††††††††† Objection4. He cites in the margin Luke 24: 47. And that repentance and remission of sins should be preached in his name. And Luke 15: 7, I say unto you, that likewise joy shall be in heaven over one sinner, that repenteth. Answer: This last place makes no mention of pardon, or of justification, and only says, that repentance will include faith, and doth import the whole conversion of a sinner unto God, whereof faith in Christ is the first and chief step. As to the other place, we told before, that by repentance here is understood all that duty, which is called for in the Gospel, this being a short sum of the whole preaching of the Gospel, and that therefore by remission of sins all the blessings and favors, that sinners need and are promised in the Gospel, must be understood. So that this makes nothing against us: Yea if these two expressions were strictly to be taken, it would give ground to infer that repentance alone were the condition of remission. But what saith all this to the purpose now in hand? Do any of these expressions give the least color to infer, that repentance strictly taken hath the same use and interest in justification that faith hath?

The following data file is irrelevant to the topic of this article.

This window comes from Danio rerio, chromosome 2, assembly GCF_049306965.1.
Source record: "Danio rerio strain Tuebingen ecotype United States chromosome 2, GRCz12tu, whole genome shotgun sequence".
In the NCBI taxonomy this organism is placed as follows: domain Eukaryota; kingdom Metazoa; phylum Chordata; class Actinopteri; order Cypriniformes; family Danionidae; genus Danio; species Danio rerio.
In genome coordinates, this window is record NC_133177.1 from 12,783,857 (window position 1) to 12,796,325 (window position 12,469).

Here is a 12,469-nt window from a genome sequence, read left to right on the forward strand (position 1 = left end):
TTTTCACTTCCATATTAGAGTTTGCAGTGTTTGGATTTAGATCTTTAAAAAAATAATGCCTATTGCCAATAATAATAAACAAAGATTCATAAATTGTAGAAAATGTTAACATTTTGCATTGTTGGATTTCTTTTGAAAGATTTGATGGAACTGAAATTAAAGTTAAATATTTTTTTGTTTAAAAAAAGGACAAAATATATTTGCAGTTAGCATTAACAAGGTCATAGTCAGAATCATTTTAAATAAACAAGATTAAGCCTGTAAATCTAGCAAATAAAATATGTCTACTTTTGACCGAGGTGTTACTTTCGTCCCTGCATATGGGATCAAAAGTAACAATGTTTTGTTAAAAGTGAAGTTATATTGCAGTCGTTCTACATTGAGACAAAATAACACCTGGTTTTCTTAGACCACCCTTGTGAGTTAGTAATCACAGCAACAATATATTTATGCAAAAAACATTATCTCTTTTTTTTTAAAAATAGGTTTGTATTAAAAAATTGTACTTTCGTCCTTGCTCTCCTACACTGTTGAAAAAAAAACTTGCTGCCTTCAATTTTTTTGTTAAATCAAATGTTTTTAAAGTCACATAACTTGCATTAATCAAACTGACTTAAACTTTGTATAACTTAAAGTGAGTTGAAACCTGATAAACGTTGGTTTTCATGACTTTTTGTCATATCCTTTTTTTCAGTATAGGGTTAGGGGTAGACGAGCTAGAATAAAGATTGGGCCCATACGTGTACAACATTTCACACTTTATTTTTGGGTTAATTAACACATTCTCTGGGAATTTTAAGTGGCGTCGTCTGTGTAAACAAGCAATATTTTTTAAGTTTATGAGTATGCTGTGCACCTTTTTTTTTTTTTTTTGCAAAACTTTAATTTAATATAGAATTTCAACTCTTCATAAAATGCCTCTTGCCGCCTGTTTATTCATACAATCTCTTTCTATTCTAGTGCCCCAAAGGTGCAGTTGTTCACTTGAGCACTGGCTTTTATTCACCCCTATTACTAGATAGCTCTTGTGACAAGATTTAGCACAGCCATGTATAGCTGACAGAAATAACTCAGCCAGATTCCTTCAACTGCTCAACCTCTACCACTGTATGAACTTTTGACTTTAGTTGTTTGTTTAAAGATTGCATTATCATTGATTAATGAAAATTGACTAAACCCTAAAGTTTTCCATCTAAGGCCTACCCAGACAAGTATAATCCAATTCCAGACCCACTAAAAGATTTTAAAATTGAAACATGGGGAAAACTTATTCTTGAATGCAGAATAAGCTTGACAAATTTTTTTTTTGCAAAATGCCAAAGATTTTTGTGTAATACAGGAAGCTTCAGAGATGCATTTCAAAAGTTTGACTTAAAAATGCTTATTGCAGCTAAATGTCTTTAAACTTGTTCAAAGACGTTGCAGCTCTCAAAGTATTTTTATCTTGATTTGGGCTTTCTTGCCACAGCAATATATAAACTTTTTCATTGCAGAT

††††††††† Objection 5. Others possibly may urge Acts 8: 22. Repent therefore of this thy wickedness, and pray God, if perhaps the thought of thine heart may be forgiven thee. Answer: (1.) If this place prove anything that way, it will say as much for the interest of prayer in justification, equal to the interest of faith; as for the interest of repentance. (2.) Yea and plead for these only with exclusion of faith, or at least for the sufficiency of repentance and prayer without faith, which is not here expressly mentioned. (3.) But repent here is taken in a comprehensive sense, as including faith, it ground and cause, and whereof it is the expressive evidence, and sensible effect; so that the presence of repentance in such, as would be pardoned, may hence be well inferred: which is granted necessarily, upon several accounts, but the present question is,

 

 

362 (372)

 

whether it hath the same place, office and influence in justification and pardon, that faith hath?